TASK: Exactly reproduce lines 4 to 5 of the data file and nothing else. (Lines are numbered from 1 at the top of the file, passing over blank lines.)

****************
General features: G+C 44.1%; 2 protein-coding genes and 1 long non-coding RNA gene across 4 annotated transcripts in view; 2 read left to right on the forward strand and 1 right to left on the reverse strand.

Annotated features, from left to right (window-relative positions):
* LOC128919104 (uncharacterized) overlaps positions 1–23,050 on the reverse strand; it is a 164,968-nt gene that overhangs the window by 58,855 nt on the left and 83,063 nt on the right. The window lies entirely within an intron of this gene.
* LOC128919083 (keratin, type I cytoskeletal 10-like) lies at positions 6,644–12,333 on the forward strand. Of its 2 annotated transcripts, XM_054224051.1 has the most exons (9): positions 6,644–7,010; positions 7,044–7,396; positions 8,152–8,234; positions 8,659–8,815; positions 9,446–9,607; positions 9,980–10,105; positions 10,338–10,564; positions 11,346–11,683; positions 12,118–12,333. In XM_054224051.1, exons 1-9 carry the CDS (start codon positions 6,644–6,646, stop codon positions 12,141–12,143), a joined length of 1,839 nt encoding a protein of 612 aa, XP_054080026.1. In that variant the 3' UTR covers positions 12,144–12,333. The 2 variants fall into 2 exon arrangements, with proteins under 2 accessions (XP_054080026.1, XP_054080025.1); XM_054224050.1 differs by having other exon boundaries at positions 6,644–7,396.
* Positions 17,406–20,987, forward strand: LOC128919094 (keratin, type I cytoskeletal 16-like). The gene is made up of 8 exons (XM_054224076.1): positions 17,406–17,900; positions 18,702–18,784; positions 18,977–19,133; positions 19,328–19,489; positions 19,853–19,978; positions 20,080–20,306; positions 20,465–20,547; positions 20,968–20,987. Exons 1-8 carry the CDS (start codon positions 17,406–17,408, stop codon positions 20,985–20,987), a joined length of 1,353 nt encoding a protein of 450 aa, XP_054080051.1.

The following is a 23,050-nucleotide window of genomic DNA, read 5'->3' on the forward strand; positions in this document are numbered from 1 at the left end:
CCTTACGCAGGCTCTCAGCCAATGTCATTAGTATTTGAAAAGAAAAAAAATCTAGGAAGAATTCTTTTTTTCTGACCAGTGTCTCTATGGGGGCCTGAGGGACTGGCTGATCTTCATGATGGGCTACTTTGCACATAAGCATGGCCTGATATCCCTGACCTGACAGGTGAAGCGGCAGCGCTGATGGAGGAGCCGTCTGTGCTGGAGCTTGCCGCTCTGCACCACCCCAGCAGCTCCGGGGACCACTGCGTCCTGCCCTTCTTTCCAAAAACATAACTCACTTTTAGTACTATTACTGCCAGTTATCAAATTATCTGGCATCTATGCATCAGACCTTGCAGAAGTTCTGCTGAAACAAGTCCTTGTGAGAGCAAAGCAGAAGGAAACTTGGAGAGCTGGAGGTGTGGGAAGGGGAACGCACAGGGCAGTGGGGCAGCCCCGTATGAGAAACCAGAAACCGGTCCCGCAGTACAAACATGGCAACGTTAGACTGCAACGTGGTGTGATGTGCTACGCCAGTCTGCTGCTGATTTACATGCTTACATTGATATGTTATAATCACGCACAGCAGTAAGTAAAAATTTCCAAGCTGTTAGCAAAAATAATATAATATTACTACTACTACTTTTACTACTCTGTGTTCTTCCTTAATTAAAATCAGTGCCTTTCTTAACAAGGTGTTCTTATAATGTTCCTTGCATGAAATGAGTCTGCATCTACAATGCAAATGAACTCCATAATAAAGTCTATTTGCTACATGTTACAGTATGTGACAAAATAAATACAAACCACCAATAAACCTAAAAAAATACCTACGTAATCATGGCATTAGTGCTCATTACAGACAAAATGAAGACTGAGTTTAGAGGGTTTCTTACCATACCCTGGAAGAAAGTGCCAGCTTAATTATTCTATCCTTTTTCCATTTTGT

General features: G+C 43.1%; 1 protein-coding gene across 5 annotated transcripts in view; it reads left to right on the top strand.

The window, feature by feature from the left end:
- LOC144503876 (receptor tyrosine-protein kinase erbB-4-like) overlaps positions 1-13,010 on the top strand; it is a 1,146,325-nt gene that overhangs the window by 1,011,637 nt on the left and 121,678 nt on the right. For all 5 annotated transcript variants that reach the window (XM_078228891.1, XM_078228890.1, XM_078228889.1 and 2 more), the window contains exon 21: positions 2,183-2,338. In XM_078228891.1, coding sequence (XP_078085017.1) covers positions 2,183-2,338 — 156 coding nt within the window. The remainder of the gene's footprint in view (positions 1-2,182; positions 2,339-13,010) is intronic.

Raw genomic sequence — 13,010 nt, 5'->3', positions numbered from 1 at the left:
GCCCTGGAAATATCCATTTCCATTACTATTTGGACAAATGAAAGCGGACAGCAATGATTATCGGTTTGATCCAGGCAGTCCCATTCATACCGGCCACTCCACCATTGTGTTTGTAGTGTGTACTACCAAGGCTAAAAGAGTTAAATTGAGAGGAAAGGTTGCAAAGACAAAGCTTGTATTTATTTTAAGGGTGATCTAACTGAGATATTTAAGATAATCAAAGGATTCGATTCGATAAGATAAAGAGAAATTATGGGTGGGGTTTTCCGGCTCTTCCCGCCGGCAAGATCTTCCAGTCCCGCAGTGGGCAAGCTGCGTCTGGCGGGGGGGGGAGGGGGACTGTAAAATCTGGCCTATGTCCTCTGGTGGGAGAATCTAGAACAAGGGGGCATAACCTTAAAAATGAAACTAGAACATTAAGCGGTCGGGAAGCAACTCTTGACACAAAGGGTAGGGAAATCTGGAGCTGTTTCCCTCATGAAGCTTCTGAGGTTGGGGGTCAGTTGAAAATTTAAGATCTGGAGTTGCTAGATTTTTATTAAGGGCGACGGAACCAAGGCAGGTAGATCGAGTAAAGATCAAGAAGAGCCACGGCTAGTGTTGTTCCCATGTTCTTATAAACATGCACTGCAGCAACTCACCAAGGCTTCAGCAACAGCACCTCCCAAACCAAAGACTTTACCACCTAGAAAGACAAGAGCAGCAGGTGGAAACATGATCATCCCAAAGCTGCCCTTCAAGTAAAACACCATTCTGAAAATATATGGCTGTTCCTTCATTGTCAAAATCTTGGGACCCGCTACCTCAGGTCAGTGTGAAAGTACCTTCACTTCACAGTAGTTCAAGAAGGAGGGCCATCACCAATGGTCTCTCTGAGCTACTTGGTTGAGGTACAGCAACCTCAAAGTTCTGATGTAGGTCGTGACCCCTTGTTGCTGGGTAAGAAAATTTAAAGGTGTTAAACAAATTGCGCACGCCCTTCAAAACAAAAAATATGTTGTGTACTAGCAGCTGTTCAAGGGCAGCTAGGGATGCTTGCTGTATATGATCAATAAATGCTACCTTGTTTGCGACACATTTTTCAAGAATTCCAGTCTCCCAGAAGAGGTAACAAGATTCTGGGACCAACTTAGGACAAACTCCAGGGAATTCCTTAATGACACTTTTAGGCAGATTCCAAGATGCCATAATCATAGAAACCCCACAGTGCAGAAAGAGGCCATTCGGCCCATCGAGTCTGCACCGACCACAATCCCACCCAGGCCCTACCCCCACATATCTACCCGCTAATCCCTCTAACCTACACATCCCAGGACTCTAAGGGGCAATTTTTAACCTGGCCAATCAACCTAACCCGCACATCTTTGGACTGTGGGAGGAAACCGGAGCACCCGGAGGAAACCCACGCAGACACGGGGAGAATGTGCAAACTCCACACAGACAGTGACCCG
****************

* LOC128919083 (keratin, type I cytoskeletal 10-like) lies at positions 6,644–12,333 on the forward strand. Of its 2 annotated transcripts, XM_054224051.1 has the most exons (9): positions 6,644–7,010; positions 7,044–7,396; positions 8,152–8,234; positions 8,659–8,815; positions 9,446–9,607; positions 9,980–10,105; positions 10,338–10,564; positions 11,346–11,683; positions 12,118–12,333. In XM_054224051.1, exons 1-9 carry the CDS (start codon positions 6,644–6,646, stop codon positions 12,141–12,143), a joined length of 1,839 nt encoding a protein of 612 aa, XP_054080026.1. In that variant the 3' UTR covers positions 12,144–12,333. The 2 variants fall into 2 exon arrangements, with proteins under 2 accessions (XP_054080026.1, XP_054080025.1); XM_054224050.1 differs by having other exon boundaries at positions 6,644–7,396.
* Positions 17,406–20,987, forward strand: LOC128919094 (keratin, type I cytoskeletal 16-like). The gene is made up of 8 exons (XM_054224076.1): positions 17,406–17,900; positions 18,702–18,784; positions 18,977–19,133; positions 19,328–19,489; positions 19,853–19,978; positions 20,080–20,306; positions 20,465–20,547; positions 20,968–20,987. Exons 1-8 carry the CDS (start codon positions 17,406–17,408, stop codon positions 20,985–20,987), a joined length of 1,353 nt encoding a protein of 450 aa, XP_054080051.1.